Questions Persist as Israel Signals Support for More Aid for Gaza

Israel’s military on Thursday said it supported new initiatives to get humanitarian assistance into Gaza by land, air and sea, just hours after the military’s chief spokesman said it was trying to “flood” the enclave with sorely needed aid.

Israel has endorsed three new aid efforts over the past week — a ship carrying food approaching the coast off Gaza; airdrops by foreign countries; and an initial convoy of six trucks crossing directly from Israel into northern Gaza, where aid agencies say hunger is severest, for the first time since Oct. 7.

The public signaling from Israeli officials follows increasingly urgent calls from the United States and other allies for Israel to do more to alleviate the humanitarian crisis wrought by its invasion. The United Nations has warned parts of Gaza are on the brink of famine.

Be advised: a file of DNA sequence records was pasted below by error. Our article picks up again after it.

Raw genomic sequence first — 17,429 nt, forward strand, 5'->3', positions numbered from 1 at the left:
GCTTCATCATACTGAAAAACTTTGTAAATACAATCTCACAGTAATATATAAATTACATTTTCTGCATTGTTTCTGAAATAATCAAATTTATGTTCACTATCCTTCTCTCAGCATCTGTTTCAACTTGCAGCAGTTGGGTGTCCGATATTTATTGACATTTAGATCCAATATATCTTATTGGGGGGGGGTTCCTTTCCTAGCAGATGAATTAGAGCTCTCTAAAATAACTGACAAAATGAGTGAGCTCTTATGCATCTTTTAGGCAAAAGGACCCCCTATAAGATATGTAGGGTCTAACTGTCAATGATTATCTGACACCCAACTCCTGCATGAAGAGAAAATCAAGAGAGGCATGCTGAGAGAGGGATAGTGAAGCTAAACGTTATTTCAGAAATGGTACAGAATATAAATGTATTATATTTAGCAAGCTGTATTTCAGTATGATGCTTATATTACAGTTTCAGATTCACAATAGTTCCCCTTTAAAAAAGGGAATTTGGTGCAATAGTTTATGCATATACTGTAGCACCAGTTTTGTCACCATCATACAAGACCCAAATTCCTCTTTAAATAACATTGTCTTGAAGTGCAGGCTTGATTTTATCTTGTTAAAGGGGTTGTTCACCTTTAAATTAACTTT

Dahlia Scheindlin, an Israeli political analyst and a columnist at Haaretz, said that Israel is coming under pressure from all sides and that images emerging from Gaza of emaciated, starving children may have been “a tipping point” for policymakers. “There’s a limit to how much opprobrium Israel is willing to take and stand behind and say we are in the right,” she said.

Aid organizations and U.N. officials say the new efforts are too small and inefficient to meet the enormous needs of Gazan civilians. They have argued that it would be better for Israel to ease entry restrictions for trucks at established crossing points into the enclave, and do more to speed the delivery of goods inside Gaza.

Airdrops are ineffective and largely symbolic, these groups say, able to deliver just a fraction of the food that a truck convoy can haul. Setting up the infrastructure for aid deliveries by sea will be expensive and take time: U.S. officials have said that it could be weeks before a floating pier for maritime aid is up and running.

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